In an interview with curator Nadine Khalil, we discover the artists on display in Dubai in the exhibition, I Can No Longer Produce the Limits of My Own Body, on view at the NIKA Gallery through the 24th of February, 2024.
In the middle of the gallery NIKA Project in Dubai space stands a series of objects encrusted in a red, blood-like substance. A chair, a pair of shoes, and behind it, several frames. On the wall, a video shows a woman breaking out from a big vase, like a little chick born out of an egg.
This is a work by Sara Niroobakhsh, an Iranian artist working with performance and installation, mostly around the theme of the feminine psyche. The broken vase exposing the half-naked body of the performer is a powerful image of shattered intimacy. And it is precisely the disappearance of an intimate dimension that is one of the central themes in the show “I Can No Longer Produce the Limits of My Own Body” at NIKA Projects Space in Dubai, curated by Nadine Khalil.
The evocative show’s title has been inspired by a quote by Jean Baudrillard, from his 1987 book The Ecstasy of Communication: “It is the end of interiority and intimacy, the overexposure and transparency of the world which traverses him without obstacle. He can no longer produce the limits of his own being, can no longer play nor stage himself, can no longer produce himself as a mirror.”
Khalil says her choice of works offer a subversive take on the French sociologist’s statement. “At a time of live-streamed genocide and mutilation in Palestine, I argue that the body is not singular but multiple, a fugitive form that is embedded within non-human and natural worlds,” says Khalil.
The Dubai show illustrates this concept by featuring seven artists — mostly female, mostly from the Arab world — working on the body in the era of technology. Liane Al Ghusain, Mirna Bamieh, Isaac Sullivan, Dalia Khalife, Sara Niroobakhsh, Lilia Ziamou, and Christiane Peschek are all artists who test the physical and conceptual limits of the body with their art.
Bodies in the Middle East
For Khalil, the show is coming full circle with her research around the body. She recalls her first encounter with feminist art as a 23-year-old student of anthropology. The soon-to-be curator found herself in a museum show for the first time in NYC, entitled Here is Elsewhere, curated by Mona Hatoum. She remembers her amazement at the time in observing how the expressions of women’s struggles elsewhere resonated with Hatoum’s own sensibility as a diasporic Palestinian artist.
“I still remember how it felt inside my body when apprehending art by Cindy Sherman and Kiki Smith dealing with sexuality and the body politic, and especially Ana Mendieta’s shape-shifting Facial Cosmetic Variations,” she says. “It was a moment that took me outside myself and enabled me to develop a spatial sensitivity around art and what it can do on a visceral level.”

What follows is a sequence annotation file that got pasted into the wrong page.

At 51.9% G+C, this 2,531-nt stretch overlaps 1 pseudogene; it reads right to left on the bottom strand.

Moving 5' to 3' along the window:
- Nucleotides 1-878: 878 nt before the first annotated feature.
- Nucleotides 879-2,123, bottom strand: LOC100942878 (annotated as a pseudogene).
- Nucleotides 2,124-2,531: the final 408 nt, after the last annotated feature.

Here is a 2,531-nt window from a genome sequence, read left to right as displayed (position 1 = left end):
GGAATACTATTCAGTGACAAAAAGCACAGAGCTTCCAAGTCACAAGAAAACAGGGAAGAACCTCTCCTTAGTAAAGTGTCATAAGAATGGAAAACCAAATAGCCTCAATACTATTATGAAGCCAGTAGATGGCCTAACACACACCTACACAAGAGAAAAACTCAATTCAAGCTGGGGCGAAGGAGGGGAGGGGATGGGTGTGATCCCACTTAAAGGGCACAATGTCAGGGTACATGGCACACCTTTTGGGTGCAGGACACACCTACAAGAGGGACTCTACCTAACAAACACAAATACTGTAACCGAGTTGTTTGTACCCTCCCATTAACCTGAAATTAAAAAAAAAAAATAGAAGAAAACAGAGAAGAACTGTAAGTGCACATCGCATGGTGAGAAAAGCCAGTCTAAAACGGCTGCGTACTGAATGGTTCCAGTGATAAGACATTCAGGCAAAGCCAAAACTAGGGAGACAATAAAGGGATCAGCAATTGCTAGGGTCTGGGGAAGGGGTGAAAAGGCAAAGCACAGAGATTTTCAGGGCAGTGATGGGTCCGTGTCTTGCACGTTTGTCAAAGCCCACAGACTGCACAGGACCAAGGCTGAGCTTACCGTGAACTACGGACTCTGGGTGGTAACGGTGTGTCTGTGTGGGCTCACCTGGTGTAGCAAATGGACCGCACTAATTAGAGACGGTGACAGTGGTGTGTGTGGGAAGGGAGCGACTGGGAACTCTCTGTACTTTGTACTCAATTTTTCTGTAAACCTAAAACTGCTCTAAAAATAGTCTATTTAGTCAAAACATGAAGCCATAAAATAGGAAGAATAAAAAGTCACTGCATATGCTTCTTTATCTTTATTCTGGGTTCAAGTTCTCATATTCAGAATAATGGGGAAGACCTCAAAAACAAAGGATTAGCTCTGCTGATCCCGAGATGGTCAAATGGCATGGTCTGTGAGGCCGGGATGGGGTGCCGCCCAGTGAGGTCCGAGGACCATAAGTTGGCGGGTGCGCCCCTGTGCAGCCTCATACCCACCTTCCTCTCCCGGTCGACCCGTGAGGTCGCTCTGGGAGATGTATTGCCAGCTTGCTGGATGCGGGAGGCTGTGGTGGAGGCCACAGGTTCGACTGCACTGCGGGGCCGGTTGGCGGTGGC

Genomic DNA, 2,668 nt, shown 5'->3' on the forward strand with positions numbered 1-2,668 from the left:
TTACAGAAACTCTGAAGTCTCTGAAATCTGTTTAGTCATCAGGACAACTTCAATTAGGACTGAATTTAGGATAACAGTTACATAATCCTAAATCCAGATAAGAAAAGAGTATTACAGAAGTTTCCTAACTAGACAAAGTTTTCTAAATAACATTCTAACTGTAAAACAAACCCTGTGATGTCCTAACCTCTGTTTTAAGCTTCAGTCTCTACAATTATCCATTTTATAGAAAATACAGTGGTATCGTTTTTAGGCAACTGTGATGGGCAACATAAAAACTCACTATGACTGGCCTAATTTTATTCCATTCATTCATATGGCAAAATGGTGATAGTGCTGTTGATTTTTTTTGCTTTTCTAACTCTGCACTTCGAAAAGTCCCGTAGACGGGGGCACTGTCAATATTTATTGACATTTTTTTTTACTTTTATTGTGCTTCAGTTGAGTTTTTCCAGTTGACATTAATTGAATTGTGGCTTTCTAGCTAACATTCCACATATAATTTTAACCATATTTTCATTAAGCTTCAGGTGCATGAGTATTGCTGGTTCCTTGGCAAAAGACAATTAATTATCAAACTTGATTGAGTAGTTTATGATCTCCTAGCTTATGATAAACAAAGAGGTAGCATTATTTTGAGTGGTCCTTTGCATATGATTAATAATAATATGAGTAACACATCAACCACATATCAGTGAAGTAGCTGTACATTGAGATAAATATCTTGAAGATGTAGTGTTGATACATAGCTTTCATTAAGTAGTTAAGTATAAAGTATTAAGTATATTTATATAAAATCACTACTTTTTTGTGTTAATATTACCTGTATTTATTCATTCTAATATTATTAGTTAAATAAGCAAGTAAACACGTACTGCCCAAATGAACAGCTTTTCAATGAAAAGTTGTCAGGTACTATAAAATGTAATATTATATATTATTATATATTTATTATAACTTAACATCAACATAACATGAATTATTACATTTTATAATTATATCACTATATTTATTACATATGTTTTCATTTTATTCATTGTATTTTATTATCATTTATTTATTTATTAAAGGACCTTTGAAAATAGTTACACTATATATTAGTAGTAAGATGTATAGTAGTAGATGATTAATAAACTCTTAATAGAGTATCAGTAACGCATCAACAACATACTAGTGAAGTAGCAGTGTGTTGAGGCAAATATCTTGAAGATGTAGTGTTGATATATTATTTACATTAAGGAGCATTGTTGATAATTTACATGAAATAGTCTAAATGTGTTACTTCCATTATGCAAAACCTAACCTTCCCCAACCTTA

But can these types of works tied to body politics be exhibited in the Middle East like they are in the Western world? According to writer and activist Shereen El Feki, author of the book Sex and the Citadel, the Arab world, while being very diverse, is characterized by three major taboo themes: politics, religion, and sex: “No matter where you are in the Arab region you are somewhere on this spectrum of the forbidden,” she writes. “Religious, secular, and political authorities have used sex as a tool of social control through the ages. Those in power have always sought to control female sexuality because it is central to reproduction,” the author explained in an interview when the book came out.
But precisely because of these boundaries and cultural norms, the body constitutes the perfect lens for examining the region’s complex social landscape. And art is the ideal medium to articulate reflections around the body.
Nadine Khalil notes that when it comes to approaching the body and body-centered narratives through art, what can be considered “radical” in the region is quite varied, from the more explicit and political (for example in the Levant) to far less so in the Gulf.
The curator engaged in conversations with all the artists in the show, taking the context into account. “More often than not we sought to push boundaries, to respond to them, always with openness and respect, rather than allying ourselves with any entrenched ideology,” says participating artist Lilia Ziamou.
The body’s transformations
A Greek and American interdisciplinary artist based in New York City, with a background in the areas of innovation, technology, and design, Ziamou has always been interested in the physio-biological and the transformative-digital.
“In my work, I’m intertwining the concrete and the imagined or imaginable, the stark evidence of an anatomy and the dynamics of technological layering,” she says. “I’m casting the body not as a sum of its limits but as an unbounded, multiple entity, freely ‘embodying’ its potentialities.”
Her work spans sculpture, installation, photography, digital paintings, and digital drawings. In the Dubai show she had a series of drawings called The Bone as Flesh, where delicate digital drawings play on ambiguity: is it tender flesh we are looking for? Or hard bones? Is it desire, or death that is evoked?
The artist seems to be asking: What is essential to the body? Does essence require that something remains unchanged through time, or can its components bend and morph as the body enters new contexts? “In my art practice, I use advanced technologies to re-contextualize what makes a body itself or not itself, or both itself and not itself, at once,” she explains.